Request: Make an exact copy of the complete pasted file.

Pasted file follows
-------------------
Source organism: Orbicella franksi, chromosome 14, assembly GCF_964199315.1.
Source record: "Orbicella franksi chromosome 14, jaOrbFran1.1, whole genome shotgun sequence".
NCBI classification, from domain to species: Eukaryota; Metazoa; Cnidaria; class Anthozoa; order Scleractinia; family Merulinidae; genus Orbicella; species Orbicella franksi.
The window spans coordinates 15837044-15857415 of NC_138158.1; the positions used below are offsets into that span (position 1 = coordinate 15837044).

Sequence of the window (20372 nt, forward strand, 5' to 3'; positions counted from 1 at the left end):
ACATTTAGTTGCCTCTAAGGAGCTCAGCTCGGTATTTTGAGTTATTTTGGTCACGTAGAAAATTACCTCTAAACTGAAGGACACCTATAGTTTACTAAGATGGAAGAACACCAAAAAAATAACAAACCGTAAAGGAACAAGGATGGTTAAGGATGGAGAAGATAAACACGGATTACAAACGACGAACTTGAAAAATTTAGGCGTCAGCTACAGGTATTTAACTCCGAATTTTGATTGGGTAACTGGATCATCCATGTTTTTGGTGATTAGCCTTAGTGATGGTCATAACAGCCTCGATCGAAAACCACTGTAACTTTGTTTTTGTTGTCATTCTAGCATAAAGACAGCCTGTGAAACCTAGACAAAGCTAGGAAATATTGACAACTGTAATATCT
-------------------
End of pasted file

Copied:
Source organism: Orbicella franksi, chromosome 14, assembly GCF_964199315.1.
Source record: "Orbicella franksi chromosome 14, jaOrbFran1.1, whole genome shotgun sequence".
NCBI classification, from domain to species: Eukaryota; Metazoa; Cnidaria; class Anthozoa; order Scleractinia; family Merulinidae; genus Orbicella; species Orbicella franksi.
The window spans coordinates 15837044-15857415 of NC_138158.1; the positions used below are offsets into that span (position 1 = coordinate 15837044).

Sequence of the window (20372 nt, forward strand, 5' to 3'; positions counted from 1 at the left end):
ACATTTAGTTGCCTCTAAGGAGCTCAGCTCGGTATTTTGAGTTATTTTGGTCACGTAGAAAATTACCTCTAAACTGAAGGACACCTATAGTTTACTAAGATGGAAGAACACCAAAAAAATAACAAACCGTAAAGGAACAAGGATGGTTAAGGATGGAGAAGATAAACACGGATTACAAACGACGAACTTGAAAAATTTAGGCGTCAGCTACAGGTATTTAACTCCGAATTTTGATTGGGTAACTGGATCATCCATGTTTTTGGTGATTAGCCTTAGTGATGGTCATAACAGCCTCGATCGAAAACCACTGTAACTTTGTTTTTGTTGTCATTCTAGCATAAAGACAGCCTGTGAAACCTAGACAAAGCTAGGAAATATTGACAACTGTAATATCT